Brevard-based filmmaker James Suttles gets outside this winter to direct Seven Days ’Till Midnight, his second feature film after 2014’s Red Dirt Rising. The new movie, which begins shooting this month around Brevard and elsewhere in Transylvania County, including DuPont Forest, tells the story of the journey, both emotional and physical, of a lone traveler coming to grips with a troubled past. Bold Life spoke with James, and with Tammy Hopkins, the film liaison for FilmBrevardNC, who is serving as the film’s associate producer.
Bold Life: James, this is your second outing as a feature film director. What did you learn from your experience with Red Dirt Rising that might be useful this time out?
James Suttles: This is actually my third film as director. I shot a micro-budget baseball comedy in New York and New Jersey back in 2012. I’d found myself pigeonholed as a Director of Photography in faith-based films prior to that film, and took on the project as it was pretty much the furthest thing I could find from family-friendly entertainment. As for past experiences that I’m bringing to Seven Days ’Till Midnight, I would say the more mistakes you make, the less likely [you are] to repeat them. I now realize I was too focused on the technical execution [of Red Dirt Rising] and should have put more focus on the script and the story to be sure it would connect well with its audience.
From one of the press releases’ description of your own difficult times a decade ago, would you say making the film is a kind of resolution for you?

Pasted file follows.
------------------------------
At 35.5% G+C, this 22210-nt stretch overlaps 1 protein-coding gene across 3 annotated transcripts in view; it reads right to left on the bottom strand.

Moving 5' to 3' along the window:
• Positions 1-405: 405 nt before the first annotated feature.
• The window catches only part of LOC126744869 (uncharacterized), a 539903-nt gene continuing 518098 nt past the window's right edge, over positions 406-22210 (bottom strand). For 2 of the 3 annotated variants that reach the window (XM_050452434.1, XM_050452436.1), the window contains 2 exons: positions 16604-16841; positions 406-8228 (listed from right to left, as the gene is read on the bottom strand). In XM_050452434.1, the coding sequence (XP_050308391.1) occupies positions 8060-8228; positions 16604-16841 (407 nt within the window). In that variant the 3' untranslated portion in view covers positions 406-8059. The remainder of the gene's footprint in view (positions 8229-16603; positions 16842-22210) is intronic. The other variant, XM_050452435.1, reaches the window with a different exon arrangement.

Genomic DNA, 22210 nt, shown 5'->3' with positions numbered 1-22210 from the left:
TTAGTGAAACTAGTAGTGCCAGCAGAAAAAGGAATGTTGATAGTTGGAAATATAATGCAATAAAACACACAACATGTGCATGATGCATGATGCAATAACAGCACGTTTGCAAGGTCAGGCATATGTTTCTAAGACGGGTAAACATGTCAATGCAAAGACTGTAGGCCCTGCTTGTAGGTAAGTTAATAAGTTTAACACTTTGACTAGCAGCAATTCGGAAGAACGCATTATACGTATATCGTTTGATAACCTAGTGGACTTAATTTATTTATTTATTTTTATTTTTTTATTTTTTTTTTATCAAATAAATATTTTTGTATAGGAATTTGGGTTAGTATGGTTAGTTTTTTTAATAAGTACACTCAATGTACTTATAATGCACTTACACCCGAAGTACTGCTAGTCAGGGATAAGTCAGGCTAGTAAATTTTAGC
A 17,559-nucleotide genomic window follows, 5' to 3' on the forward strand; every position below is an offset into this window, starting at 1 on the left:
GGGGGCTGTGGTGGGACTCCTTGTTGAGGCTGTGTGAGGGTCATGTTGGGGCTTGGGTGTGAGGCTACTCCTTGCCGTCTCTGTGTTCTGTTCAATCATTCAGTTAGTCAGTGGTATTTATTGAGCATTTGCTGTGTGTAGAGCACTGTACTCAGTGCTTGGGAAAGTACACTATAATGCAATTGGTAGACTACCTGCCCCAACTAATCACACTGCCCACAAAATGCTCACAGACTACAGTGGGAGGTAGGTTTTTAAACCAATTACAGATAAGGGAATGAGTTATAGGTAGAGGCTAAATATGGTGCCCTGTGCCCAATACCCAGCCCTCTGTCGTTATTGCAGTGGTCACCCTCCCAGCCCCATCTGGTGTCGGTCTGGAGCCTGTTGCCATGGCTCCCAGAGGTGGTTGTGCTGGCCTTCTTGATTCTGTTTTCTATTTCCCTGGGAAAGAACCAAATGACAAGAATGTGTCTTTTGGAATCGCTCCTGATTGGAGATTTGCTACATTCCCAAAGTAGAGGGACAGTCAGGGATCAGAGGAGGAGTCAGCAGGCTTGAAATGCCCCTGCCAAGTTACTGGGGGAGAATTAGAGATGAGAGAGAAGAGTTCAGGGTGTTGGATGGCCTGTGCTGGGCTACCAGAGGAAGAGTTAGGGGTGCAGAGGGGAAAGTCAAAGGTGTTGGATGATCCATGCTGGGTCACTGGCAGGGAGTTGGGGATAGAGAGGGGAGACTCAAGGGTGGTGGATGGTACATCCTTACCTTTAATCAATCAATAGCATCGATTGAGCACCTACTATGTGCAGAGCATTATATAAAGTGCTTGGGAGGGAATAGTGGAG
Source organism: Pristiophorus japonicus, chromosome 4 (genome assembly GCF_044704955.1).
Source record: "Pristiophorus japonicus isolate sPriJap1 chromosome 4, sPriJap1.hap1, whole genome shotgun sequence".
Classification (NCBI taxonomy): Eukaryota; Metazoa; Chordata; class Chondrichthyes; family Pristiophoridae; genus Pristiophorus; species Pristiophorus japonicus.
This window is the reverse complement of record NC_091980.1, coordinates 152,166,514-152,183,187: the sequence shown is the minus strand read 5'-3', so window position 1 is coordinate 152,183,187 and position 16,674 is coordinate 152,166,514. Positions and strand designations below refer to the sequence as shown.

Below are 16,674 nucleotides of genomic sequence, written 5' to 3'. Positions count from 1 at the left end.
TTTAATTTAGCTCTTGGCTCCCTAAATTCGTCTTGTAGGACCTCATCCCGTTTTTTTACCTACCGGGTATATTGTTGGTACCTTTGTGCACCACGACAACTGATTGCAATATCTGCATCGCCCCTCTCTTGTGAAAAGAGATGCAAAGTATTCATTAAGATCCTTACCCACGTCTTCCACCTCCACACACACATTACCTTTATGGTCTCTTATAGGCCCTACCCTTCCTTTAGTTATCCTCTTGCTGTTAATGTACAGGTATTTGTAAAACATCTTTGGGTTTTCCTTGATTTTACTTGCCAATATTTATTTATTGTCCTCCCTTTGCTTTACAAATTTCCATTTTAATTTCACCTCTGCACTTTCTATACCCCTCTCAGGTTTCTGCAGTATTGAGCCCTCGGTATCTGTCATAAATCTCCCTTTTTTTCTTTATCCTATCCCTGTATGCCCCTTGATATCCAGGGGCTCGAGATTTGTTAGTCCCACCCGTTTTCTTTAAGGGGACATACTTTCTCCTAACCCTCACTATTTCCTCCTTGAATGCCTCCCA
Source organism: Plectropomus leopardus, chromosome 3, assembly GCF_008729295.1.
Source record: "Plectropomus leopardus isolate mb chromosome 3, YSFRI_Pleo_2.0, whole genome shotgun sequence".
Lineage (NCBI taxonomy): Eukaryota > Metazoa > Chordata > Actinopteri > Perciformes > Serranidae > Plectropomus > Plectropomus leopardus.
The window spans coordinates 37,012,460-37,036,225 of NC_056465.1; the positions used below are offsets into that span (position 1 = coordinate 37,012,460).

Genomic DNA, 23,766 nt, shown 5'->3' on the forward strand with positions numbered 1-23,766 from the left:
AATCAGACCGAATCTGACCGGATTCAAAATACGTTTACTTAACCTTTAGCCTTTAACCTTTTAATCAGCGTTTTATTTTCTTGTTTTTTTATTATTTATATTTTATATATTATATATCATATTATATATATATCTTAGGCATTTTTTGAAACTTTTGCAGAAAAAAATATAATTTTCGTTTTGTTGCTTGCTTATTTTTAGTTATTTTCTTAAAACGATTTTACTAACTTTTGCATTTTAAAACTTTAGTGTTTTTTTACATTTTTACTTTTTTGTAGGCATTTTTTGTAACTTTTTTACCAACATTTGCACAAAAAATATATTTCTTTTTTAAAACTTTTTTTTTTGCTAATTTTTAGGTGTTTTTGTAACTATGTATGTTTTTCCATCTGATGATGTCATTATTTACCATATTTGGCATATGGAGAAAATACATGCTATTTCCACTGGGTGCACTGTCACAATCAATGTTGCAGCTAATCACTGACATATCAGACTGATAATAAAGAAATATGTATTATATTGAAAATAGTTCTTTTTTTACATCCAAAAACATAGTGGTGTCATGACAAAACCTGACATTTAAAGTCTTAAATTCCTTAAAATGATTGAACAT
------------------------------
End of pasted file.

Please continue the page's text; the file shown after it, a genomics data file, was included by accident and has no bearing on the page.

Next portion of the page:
JS: You know, this is a question that I get a lot, but the reality is that the story and the genesis of the idea a decade ago are somewhat separate. I would say there’s a lot of my DNA in the film’s lead character, yet my personal resolution came separately from this film. The picture is really a love letter of sorts to the therapeutic nature of the wilderness where I found peace.
Tammy, have you worked with James before?
Tammy Hopkins: Yes, James and I have worked together multiple times. It started when he came on board to help with editing my storytelling project and documentary back in 2000 about growing up in Appalachia. Since then we’ve worked together on scouting locations for his film projects, and I’ve acted in a short film with him.
You have a part in this new film. Can you say a teeny bit about the character you play?
TH: My role is small. I play a cashier at an outdoor store where the lead character buys his camping supplies. We have an interesting encounter, but that’s all I can say!
What do you find most compelling about the story?
TH: I can relate to the main character’s desire to escape to the forest to clear his head and figure out his next move. But what hooked me was the multiple plot twists. With most films, I watch them once; but with this one, I’ll be able to watch multiple times.
How long as the film been in development, James?
JS: The story’s been gestating for 12 or 13 years, and the script has been in one draft or another for about three years. Financing the film has been the biggest challenge, and is the sole reason we didn’t shoot it in 2013. With the economy stagnant until recently and the risky nature of film as an investment, it takes a lot of handholding and meetings to pull the financing together.
What would you hope the audience will take away after seeing the picture?
JS: Seven Days ’Till Midnight is, in my opinion, one of the most relatable films I have ever read. The character’s journey is one that everyone experiences many times throughout their life, yet we crafted a narrative that takes it into a whole new world, with a mix of suspense and science fiction. I hope the audience sees that what you have may not be everything you want or expected, but life is precious, and taking what you have for granted is probably the worst mistake any of us could make.
Seven Days ’Till Midnight will film in February and March and be entered in major film festivals later in the year. To keep track of updates, see www.sevendaystillmidnight.com.